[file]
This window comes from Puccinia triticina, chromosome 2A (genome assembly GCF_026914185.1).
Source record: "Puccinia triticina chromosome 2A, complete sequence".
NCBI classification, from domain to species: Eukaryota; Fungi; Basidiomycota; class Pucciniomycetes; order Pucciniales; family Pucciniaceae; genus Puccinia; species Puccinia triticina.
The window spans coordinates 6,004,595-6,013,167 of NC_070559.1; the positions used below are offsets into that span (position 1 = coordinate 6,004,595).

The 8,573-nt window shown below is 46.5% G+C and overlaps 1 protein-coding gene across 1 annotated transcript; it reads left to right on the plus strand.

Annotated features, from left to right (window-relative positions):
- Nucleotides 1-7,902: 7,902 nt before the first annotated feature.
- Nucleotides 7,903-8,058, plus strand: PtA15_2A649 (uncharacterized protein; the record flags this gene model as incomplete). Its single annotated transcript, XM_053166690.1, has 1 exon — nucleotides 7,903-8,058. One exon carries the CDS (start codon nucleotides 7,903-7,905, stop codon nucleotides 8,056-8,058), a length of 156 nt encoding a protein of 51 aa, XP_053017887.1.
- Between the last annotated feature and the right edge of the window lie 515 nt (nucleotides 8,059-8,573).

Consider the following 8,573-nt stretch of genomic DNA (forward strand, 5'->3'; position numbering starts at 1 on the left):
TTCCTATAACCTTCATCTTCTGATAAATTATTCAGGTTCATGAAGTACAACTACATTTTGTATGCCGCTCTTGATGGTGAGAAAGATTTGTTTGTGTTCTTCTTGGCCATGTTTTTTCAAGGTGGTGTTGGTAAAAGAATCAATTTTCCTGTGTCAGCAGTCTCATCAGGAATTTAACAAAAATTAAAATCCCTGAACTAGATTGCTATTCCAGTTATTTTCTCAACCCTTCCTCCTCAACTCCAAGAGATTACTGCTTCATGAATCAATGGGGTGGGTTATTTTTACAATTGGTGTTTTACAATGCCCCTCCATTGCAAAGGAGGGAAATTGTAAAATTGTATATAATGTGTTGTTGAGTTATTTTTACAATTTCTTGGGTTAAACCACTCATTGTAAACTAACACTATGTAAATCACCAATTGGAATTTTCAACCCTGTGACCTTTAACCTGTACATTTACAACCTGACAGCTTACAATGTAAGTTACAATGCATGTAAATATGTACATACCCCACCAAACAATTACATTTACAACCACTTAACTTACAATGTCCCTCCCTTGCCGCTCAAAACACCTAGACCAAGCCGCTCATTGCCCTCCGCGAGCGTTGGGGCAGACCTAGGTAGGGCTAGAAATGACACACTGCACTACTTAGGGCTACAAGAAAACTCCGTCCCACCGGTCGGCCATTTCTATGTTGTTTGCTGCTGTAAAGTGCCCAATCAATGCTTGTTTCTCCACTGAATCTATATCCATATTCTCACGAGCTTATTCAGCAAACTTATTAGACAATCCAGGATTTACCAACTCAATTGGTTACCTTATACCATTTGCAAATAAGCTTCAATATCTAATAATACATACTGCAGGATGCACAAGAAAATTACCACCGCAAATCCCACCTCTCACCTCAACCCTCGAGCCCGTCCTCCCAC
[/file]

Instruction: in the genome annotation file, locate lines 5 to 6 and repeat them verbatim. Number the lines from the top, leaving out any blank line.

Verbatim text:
The 8,573-nt window shown below is 46.5% G+C and overlaps 1 protein-coding gene across 1 annotated transcript; it reads left to right on the plus strand.

Annotated features, from left to right (window-relative positions):